7 steps to setting up a home office
- Credit: PA
Just started working from home? Here’s how to get your new office in order, says Luke Rix-Standing.
The coronavirus pandemic has led to a spike in home working, and not all of us are set up for it.
Here’s how to stop grieving over the office coffee machine, and make your home workspace feel as productive and positive as possible...
1. Banish the bedroom
It’s tempting to start working from the comfiest spot in the house - your bed! But this possibly isn’t the healthiest idea.
You may also want to watch:
Conventional commuting marks a clear divide between work and home, and it’s important for both your lifestyle and sanity that the distinction in some way continues. Not everyone has a choice of course, but if it’s remotely possible, do not work where you sleep.
2. Let there be light
- 1 7 of the best brunches in St Albans and Harpenden
- 2 Ammunition found in bag on St Albans street
- 3 'Abusive and aggressive' St Albans man given Criminal Behaviour Order
- 4 Teenager strangled in attack in St Albans park
- 5 Harpenden's Olympic hero watches daughter win gold
- 6 Bee inspired by new display at St Albans restaurant
- 7 150 homes plan for Green Belt land in north St Albans is approved
- 8 The latest court results for the St Albans area
- 9 Why has it taken so long for Young's to open St Albans pub?
- 10 6 Oscar-winning movies filmed on location in Hertfordshire
Natural light inherently increases your energy, positivity and creativity, and is an essential tool in the battle against cabin fever. Try to position your desk near a window, and experiment with your computer placement so that you aren’t dazzled by screen glare at certain times of day. Once the natural light fades, keep your workspace illuminated with well-positioned lamps - this will keep the room feeling fresh whatever the time of day.
3. The personal touch
There’s never been a better time to assert creative control on your office environment. Productivity permitting, you can listen to music, wear whatever uniform you please, and design a workspace that works just for you.
You could opt for the classic family photo on your desk, or (if you’re seeing enough of them at the moment!) a novelty calendar, colourful print, or attractive timepiece. Your desk likely claims the lion’s share of your day, so don’t worry about looting other rooms to make it feel right. All those things Karen the office manager said you weren’t allowed in the real office - now is their time to shine.
4. Go for green
Workplace wellbeing still matters and it’s been repeatedly proven that even low-level exposure to greenery provides a mental boost. From spiky little cacti to large-leafed philodendrons, there’s plenty of plants that can spruce up your desk. A trip to the local garden centre is probably off the table for a while but there are lots of options for buying online and having nature delivered direct to your door.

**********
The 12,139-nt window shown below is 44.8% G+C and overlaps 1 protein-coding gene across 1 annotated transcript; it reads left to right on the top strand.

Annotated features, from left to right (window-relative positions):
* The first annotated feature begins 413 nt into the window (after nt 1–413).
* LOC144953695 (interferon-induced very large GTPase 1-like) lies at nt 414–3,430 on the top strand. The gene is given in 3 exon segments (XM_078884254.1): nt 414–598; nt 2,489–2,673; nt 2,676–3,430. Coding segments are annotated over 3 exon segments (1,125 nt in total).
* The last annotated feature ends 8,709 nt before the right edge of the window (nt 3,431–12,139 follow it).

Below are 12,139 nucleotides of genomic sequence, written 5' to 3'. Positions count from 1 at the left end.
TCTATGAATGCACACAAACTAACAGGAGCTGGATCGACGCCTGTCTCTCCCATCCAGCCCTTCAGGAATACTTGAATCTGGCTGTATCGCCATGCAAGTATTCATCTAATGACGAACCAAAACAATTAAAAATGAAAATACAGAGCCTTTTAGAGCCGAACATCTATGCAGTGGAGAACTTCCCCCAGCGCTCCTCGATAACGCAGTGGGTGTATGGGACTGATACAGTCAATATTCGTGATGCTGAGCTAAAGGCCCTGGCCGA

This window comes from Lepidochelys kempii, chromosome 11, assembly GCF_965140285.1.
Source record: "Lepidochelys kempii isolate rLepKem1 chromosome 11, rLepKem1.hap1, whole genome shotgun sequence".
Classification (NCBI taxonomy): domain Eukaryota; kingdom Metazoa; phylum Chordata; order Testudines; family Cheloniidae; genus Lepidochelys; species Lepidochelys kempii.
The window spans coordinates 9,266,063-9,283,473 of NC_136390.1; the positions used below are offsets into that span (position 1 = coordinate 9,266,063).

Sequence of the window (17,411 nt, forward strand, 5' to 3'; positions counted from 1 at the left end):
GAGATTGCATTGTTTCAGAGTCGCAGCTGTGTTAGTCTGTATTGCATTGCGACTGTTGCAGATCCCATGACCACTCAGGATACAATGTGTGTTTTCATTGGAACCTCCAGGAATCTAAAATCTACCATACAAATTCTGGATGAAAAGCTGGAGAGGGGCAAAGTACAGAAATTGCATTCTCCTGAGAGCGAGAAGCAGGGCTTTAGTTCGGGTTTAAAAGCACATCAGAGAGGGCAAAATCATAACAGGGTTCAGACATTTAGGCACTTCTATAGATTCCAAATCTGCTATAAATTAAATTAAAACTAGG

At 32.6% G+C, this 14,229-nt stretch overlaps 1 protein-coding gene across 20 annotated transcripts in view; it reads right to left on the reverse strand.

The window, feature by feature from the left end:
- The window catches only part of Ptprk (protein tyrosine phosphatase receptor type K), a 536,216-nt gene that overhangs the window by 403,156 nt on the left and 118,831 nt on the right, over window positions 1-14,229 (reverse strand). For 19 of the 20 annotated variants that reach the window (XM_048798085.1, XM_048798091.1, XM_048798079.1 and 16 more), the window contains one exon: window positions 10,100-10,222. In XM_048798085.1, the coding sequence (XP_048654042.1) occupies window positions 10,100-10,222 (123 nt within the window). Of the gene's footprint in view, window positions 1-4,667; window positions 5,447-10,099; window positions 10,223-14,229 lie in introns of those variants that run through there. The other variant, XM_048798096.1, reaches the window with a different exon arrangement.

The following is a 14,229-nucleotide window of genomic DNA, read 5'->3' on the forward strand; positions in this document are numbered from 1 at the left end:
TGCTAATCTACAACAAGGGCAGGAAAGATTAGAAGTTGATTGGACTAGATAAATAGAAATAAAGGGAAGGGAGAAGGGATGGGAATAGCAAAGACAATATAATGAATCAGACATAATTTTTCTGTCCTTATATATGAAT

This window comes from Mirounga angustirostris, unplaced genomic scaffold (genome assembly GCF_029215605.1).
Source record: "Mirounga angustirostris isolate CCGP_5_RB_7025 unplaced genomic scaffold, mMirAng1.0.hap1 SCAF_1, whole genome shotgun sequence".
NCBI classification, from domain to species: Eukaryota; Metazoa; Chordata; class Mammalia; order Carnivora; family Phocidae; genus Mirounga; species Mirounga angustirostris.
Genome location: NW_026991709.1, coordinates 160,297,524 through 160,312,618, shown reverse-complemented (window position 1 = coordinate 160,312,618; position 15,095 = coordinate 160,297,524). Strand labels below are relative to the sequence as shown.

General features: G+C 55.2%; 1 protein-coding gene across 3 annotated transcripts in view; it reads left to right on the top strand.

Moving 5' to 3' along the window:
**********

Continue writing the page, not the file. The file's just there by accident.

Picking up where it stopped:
5. Cut the clutter
Tempted to stock your new home desk to within an inch of its life? Colour-coded binders, a symmetrical splay of pencil pots, a year’s supply of post-its, paperclips and Pritt Sticks, and your favourite coffee mug precariously squeezed in by your keyboard...
Everything runs like clockwork - until you have to takes notes or a phone call, and you find you’re balancing your notepad on your knee. Keep clutter to a minimum and go for ‘less is more’ to keep it calm and functional.
6. Invest in your chair
Your constant companion as you go about your day, an ergonomically sound chair is among the most important ingredients in any effective workspace - including when you’re at home. Posture and comfort are important and hunching over your desk for hours on end is a fast-track to back and neck pain. Even for the most tight-fisted part of payroll, this is not the place to scrimp.
7. Optimise your setup
However, even the best chair in the world won’t save your spine if your tech isn’t set up properly. Remember that the top of your computer screen should be roughly level with your eye-line. If your desk is too short, or your screen too small, use a box or stack of books to lift your machine to the right height, and use a separate keyboard for a laptop so you’re not gazing downwards all day.
Every home worker runs the risk of claustrophobia, so retaining a little floor space to pace or stretch could be godsend by the end of a long week. Finally, the one thing your office is useless without - connectivity. If there are any known WiFi blind spots in your home, avoid them like the plague.